Due process – the art of fairness: Dr. Robban Sica’s suit filed in federal court against the Connecticut Department of Public Health and officials including the commissioner, the presiding board members, the DOPH expert and attorneys, charged them with numerous failures of due process and for violating Dr. Sica’s constitutional rights,. The suit sought a preliminary and a permanent injunction against the state officials prohibiting them from going forward with the prosecution of the charges and with the administrative hearing. In addition, an emergency motion was made to stop the administrative hearings regarding her license. Unfortunately, despite an Order from the federal judge allowing the emergency injunction to be heard and allowing Dr. Sica’s attorney to conduct unprecedented “limited discovery” of the state including depositions of state officials (almost un-heard-of), this injunction was not successful. But it was a major step forward as frequently federal judges refrain from taking on state issues such as this.
This was the very first time that we know of, that a doctor has gone directly to Federal Court before submitting to a medical board administrative hearing, what pundits call a kangaroo court. Connecticut is part of the Second Federal Circuit which has a different set of standards, federal standards. In 2003 the Second Circuit Court of Appeals reviewed very similar state medical board due-process questions and decided in the favor of the New York physician. See DiBlasio v. Novell. The difference is that De Blasio was appealing a summary suspension, his NY license was already taken due to an alleged “imminent threat to the public.” What made DiBlasio relevant to Sica’s case is the finding by the second circuit court that, viewed from the federal standard, the relationship between the Office of Professional Medical Conduct (OPMC) prosecutors and the judges from the Board of Professional Medical Conduct (BPMC), both being under the aegis same health department was way too cozy and potentially unfair.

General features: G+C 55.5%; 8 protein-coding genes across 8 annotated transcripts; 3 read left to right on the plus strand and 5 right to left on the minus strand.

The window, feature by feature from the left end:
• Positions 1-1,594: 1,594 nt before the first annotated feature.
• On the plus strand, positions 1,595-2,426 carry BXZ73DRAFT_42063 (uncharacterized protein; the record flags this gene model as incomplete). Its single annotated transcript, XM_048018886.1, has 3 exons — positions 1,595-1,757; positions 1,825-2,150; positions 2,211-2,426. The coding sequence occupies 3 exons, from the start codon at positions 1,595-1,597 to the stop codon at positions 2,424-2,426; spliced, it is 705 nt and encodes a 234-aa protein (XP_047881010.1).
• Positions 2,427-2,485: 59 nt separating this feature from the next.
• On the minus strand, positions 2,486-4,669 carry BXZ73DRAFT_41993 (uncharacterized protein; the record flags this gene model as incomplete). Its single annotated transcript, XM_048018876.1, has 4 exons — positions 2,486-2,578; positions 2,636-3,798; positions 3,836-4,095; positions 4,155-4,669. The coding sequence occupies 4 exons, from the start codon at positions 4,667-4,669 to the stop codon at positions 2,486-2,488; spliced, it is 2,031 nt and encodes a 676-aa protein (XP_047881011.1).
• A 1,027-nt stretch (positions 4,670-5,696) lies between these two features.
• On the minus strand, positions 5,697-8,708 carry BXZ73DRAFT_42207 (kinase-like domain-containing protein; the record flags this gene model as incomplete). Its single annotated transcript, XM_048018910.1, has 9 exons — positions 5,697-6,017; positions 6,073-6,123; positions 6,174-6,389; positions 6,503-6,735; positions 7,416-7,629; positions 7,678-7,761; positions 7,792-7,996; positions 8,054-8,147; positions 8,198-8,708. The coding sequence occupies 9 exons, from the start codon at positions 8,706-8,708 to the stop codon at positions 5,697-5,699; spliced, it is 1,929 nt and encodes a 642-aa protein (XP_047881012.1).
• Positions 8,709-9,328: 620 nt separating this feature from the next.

An Unprecedented Positive Outcome: As a result of the lawsuit and successful negotiations by Dr. Sica’s attorneys, Jacques Simon and Al Augustine, a reasonable settlement was arrived at in which Dr. Sica agreed to provide informed consent containing the health officials concerns to all patients who wish to undergo chelation therapy but, thankfully, Dr. Sica’s license and right to practice remains intact as well as patients’ rights to choose chelation therapy.